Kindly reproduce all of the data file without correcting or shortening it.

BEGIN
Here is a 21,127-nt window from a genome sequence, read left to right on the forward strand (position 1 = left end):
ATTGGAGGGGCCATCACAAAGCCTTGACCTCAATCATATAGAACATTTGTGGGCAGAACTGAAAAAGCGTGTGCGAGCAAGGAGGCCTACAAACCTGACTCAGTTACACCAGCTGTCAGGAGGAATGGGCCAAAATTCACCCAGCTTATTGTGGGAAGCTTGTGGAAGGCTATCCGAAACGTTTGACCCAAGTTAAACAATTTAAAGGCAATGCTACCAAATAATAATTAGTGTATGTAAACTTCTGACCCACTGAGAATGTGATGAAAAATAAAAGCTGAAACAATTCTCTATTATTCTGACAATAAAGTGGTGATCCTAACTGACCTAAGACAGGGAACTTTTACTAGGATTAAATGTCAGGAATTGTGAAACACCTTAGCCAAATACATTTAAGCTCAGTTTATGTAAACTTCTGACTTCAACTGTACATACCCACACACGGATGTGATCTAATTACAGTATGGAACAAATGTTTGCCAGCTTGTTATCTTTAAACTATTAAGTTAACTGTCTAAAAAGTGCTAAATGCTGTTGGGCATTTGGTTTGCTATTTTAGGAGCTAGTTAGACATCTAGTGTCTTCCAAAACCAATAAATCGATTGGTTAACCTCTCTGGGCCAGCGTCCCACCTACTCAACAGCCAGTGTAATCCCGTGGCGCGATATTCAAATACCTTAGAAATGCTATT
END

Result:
Here is a 21,127-nt window from a genome sequence, read left to right on the forward strand (position 1 = left end):
ATTGGAGGGGCCATCACAAAGCCTTGACCTCAATCATATAGAACATTTGTGGGCAGAACTGAAAAAGCGTGTGCGAGCAAGGAGGCCTACAAACCTGACTCAGTTACACCAGCTGTCAGGAGGAATGGGCCAAAATTCACCCAGCTTATTGTGGGAAGCTTGTGGAAGGCTATCCGAAACGTTTGACCCAAGTTAAACAATTTAAAGGCAATGCTACCAAATAATAATTAGTGTATGTAAACTTCTGACCCACTGAGAATGTGATGAAAAATAAAAGCTGAAACAATTCTCTATTATTCTGACAATAAAGTGGTGATCCTAACTGACCTAAGACAGGGAACTTTTACTAGGATTAAATGTCAGGAATTGTGAAACACCTTAGCCAAATACATTTAAGCTCAGTTTATGTAAACTTCTGACTTCAACTGTACATACCCACACACGGATGTGATCTAATTACAGTATGGAACAAATGTTTGCCAGCTTGTTATCTTTAAACTATTAAGTTAACTGTCTAAAAAGTGCTAAATGCTGTTGGGCATTTGGTTTGCTATTTTAGGAGCTAGTTAGACATCTAGTGTCTTCCAAAACCAATAAATCGATTGGTTAACCTCTCTGGGCCAGCGTCCCACCTACTCAACAGCCAGTGTAATCCCGTGGCGCGATATTCAAATACCTTAGAAATGCTATT